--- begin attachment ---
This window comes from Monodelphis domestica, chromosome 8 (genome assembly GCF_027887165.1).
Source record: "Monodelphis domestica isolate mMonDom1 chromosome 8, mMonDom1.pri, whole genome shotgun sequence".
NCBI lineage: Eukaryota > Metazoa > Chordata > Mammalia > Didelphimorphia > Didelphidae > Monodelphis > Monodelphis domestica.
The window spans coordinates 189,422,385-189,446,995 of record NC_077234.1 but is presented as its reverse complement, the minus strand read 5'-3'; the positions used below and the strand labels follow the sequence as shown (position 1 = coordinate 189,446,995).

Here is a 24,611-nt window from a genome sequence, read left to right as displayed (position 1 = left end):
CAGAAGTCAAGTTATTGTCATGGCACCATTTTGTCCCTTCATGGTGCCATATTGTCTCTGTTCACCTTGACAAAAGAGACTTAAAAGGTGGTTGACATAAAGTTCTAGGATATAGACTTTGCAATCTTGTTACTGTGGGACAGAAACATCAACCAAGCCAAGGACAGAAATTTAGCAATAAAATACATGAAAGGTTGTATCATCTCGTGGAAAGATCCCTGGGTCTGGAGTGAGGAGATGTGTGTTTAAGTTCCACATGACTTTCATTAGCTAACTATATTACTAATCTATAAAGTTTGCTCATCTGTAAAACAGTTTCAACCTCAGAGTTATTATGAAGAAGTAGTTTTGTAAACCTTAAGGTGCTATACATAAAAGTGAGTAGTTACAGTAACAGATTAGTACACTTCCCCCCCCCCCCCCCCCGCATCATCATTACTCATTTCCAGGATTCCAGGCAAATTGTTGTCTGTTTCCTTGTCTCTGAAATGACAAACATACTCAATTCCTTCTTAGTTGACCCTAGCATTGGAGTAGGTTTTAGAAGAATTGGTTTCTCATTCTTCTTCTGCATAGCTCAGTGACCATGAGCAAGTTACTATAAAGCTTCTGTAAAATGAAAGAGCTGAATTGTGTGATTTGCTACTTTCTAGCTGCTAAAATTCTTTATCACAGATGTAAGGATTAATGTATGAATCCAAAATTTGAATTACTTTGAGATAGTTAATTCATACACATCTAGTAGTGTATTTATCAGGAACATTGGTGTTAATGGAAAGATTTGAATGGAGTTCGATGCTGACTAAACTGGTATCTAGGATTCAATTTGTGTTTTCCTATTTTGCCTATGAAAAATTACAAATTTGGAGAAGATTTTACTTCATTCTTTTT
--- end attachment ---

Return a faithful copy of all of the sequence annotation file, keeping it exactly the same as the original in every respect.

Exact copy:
This window comes from Monodelphis domestica, chromosome 8 (genome assembly GCF_027887165.1).
Source record: "Monodelphis domestica isolate mMonDom1 chromosome 8, mMonDom1.pri, whole genome shotgun sequence".
NCBI lineage: Eukaryota > Metazoa > Chordata > Mammalia > Didelphimorphia > Didelphidae > Monodelphis > Monodelphis domestica.
The window spans coordinates 189,422,385-189,446,995 of record NC_077234.1 but is presented as its reverse complement, the minus strand read 5'-3'; the positions used below and the strand labels follow the sequence as shown (position 1 = coordinate 189,446,995).

Here is a 24,611-nt window from a genome sequence, read left to right as displayed (position 1 = left end):
CAGAAGTCAAGTTATTGTCATGGCACCATTTTGTCCCTTCATGGTGCCATATTGTCTCTGTTCACCTTGACAAAAGAGACTTAAAAGGTGGTTGACATAAAGTTCTAGGATATAGACTTTGCAATCTTGTTACTGTGGGACAGAAACATCAACCAAGCCAAGGACAGAAATTTAGCAATAAAATACATGAAAGGTTGTATCATCTCGTGGAAAGATCCCTGGGTCTGGAGTGAGGAGATGTGTGTTTAAGTTCCACATGACTTTCATTAGCTAACTATATTACTAATCTATAAAGTTTGCTCATCTGTAAAACAGTTTCAACCTCAGAGTTATTATGAAGAAGTAGTTTTGTAAACCTTAAGGTGCTATACATAAAAGTGAGTAGTTACAGTAACAGATTAGTACACTTCCCCCCCCCCCCCCCCCGCATCATCATTACTCATTTCCAGGATTCCAGGCAAATTGTTGTCTGTTTCCTTGTCTCTGAAATGACAAACATACTCAATTCCTTCTTAGTTGACCCTAGCATTGGAGTAGGTTTTAGAAGAATTGGTTTCTCATTCTTCTTCTGCATAGCTCAGTGACCATGAGCAAGTTACTATAAAGCTTCTGTAAAATGAAAGAGCTGAATTGTGTGATTTGCTACTTTCTAGCTGCTAAAATTCTTTATCACAGATGTAAGGATTAATGTATGAATCCAAAATTTGAATTACTTTGAGATAGTTAATTCATACACATCTAGTAGTGTATTTATCAGGAACATTGGTGTTAATGGAAAGATTTGAATGGAGTTCGATGCTGACTAAACTGGTATCTAGGATTCAATTTGTGTTTTCCTATTTTGCCTATGAAAAATTACAAATTTGGAGAAGATTTTACTTCATTCTTTTT